WASHINGTON (July 8, 2020) — Today, the U.S. Environmental Protection Agency (EPA) released a new tool to help water utilities assess the financial impact of COVID-19 on operations. Throughout the COVID-19 national health emergency—and as communities across the country reopen—water utilities have reliably provided safe drinking water and critical wastewater services. This new tool will help provide important information about the financial and operational health of water utilities, which play an integral role in protecting human health and the environment for our nation.
“It’s important for water utilities to understand – as early as possible – how to carry out their responsibilities and plan reinvestment for their communities as local economies start to recover from COVID-19,” said EPA Administrator Andrew Wheeler. “This tool will support the financial resilience of water utilities today and into the future by providing in-depth insight into how operations during COVID-19 have affected their financial standing.”
“Water utilities and the water workforce have kept vital clean water services operating throughout this challenging time,” said EPA Assistant Administrator for Water David Ross. “With this new tool, EPA is again showing its support for the water sector and its incredible workforce—this time by encouraging robust financial planning that is critical to sustaining the water workforce and the infrastructure that is needed to help protect public health and the environment every day.”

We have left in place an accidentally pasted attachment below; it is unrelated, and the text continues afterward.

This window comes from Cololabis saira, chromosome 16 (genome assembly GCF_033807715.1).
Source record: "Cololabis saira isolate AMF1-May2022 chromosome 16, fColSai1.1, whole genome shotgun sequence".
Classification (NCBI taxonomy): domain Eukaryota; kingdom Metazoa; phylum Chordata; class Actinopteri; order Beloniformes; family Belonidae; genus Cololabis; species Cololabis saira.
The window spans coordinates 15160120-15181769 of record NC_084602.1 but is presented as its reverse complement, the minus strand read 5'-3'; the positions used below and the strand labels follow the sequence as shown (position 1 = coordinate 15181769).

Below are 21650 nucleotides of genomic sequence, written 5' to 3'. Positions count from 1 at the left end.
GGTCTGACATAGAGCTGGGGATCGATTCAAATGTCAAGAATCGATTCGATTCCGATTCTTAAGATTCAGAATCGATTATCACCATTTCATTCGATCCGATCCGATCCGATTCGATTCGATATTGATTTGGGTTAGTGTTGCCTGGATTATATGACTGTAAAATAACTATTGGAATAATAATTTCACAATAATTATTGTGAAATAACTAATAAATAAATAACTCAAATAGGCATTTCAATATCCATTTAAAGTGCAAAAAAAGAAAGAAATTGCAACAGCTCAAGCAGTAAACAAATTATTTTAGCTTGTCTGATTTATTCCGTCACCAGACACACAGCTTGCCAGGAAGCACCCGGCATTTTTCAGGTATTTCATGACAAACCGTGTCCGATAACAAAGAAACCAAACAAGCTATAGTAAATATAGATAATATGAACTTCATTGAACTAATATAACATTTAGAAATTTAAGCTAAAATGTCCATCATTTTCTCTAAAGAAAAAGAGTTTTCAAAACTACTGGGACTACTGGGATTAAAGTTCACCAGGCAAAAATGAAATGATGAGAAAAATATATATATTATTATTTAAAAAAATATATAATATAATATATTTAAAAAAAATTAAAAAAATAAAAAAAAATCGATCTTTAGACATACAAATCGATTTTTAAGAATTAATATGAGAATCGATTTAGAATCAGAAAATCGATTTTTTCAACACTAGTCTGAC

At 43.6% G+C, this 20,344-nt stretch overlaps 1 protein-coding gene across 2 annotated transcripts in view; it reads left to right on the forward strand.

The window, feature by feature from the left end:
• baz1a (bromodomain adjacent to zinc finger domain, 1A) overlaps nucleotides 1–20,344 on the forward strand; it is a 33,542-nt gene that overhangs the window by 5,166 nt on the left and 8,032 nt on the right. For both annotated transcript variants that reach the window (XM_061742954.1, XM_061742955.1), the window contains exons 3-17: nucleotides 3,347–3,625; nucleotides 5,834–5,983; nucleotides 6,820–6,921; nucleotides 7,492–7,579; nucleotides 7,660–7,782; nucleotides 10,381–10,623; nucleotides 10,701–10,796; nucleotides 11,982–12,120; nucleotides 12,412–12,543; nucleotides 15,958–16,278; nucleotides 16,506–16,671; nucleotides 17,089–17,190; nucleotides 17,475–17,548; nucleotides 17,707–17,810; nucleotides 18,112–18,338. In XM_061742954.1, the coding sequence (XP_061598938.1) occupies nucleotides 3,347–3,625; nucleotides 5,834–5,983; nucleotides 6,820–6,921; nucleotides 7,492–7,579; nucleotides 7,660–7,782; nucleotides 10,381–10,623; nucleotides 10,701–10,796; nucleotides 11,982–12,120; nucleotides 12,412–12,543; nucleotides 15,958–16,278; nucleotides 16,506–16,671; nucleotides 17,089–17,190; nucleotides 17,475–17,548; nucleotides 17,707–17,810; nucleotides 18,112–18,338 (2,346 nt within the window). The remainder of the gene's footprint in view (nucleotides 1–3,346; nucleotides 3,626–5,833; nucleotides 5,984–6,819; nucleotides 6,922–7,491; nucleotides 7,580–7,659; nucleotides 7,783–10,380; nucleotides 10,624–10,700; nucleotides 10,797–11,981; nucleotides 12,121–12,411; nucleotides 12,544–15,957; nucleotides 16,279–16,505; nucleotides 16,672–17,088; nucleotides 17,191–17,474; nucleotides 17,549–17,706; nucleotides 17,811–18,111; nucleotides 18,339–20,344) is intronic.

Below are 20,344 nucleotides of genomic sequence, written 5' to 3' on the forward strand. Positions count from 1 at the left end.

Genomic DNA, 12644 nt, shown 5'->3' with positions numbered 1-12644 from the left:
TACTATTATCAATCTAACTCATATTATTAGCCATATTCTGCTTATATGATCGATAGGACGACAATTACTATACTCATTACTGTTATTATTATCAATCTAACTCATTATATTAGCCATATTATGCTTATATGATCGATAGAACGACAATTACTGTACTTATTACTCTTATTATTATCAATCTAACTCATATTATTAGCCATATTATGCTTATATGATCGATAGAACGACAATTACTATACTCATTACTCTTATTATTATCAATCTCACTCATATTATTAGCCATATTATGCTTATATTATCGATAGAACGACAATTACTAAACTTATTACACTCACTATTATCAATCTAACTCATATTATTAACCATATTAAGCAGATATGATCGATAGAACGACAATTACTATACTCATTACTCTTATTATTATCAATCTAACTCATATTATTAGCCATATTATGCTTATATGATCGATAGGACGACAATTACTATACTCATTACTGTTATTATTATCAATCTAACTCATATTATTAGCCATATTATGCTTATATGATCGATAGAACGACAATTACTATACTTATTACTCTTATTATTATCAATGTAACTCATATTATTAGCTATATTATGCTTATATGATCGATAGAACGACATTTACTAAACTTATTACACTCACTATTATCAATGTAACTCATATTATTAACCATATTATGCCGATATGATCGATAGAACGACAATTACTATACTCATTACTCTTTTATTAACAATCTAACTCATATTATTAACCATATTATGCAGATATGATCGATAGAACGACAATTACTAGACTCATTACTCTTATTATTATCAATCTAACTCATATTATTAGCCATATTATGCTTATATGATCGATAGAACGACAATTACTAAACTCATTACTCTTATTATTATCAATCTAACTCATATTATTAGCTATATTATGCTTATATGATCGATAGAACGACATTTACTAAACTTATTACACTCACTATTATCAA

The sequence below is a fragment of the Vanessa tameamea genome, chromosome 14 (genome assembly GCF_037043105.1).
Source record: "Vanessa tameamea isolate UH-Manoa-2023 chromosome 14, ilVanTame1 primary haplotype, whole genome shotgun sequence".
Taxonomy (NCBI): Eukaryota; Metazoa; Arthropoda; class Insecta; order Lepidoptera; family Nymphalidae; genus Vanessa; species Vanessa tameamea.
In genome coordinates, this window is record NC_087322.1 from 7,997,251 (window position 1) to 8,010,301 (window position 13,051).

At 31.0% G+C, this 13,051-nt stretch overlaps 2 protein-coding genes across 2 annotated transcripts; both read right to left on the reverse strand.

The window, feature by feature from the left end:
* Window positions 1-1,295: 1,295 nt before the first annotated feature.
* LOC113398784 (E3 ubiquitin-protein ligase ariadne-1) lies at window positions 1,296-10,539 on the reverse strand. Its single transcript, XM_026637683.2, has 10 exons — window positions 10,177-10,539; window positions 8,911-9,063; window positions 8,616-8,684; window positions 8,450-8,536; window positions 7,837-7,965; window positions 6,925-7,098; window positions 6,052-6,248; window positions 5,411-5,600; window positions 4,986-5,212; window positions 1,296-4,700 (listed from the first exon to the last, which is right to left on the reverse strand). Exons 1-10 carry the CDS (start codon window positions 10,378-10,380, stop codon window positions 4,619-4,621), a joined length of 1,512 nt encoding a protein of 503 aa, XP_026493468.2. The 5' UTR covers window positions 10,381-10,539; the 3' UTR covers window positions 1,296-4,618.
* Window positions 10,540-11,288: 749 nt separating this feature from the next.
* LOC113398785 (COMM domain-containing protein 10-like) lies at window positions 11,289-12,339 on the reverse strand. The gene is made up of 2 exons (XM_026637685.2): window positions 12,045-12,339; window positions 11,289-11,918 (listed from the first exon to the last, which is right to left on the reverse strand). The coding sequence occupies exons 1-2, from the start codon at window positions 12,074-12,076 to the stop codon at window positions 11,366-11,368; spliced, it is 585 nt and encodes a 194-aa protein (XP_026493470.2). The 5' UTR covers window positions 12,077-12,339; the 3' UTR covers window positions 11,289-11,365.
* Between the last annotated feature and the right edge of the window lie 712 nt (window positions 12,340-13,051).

Many water utilities expect to experience revenue losses due to reduced commercial consumption, households that are unable to pay their bills, and deferred or cancelled rate increases. Water utilities also anticipate incurring increased costs related to overtime wages, personal protective equipment (PPE) purchases, and increased demand on customer assistance programs. Developed by EPA’s Water Infrastructure and Resiliency Finance Center, the Water Utility COVID-19 Financial Impact Tool leads water utilities through a series of questions that can determine how their revenues, expenses, and cashflow have been affected. This tool will help water utilities understand their own financial health as they plan for ongoing operation and maintenance and capital infrastructure needs, including implementing plans to repair, replace and modernize aging infrastructure.
Throughout the COVID-19 national health emergency, EPA has worked to support the water sector. For example, the agency urged states and territories to ensure that drinking water and wastewater employees are considered essential workers by authorities. EPA also posted information and resources that water stakeholders-including states, municipalities, utilities and their workforce-can use to support operations. For example, on the website, the agency summarizes resources that can support utilities, including by helping maintain adequate staffing and laboratory capacity.
In addition, EPA has closed eight WIFIA loans and refinanced one from March 2020 through June 2020. These recent loan closings will save ratepayers over $1 billion compared to typical bond financing while supporting the financial health of vital water systems. This financial support came at a critical time as the federal government, EPA and the water sector worked together to help mitigate the public health and financial impacts of COVID-19.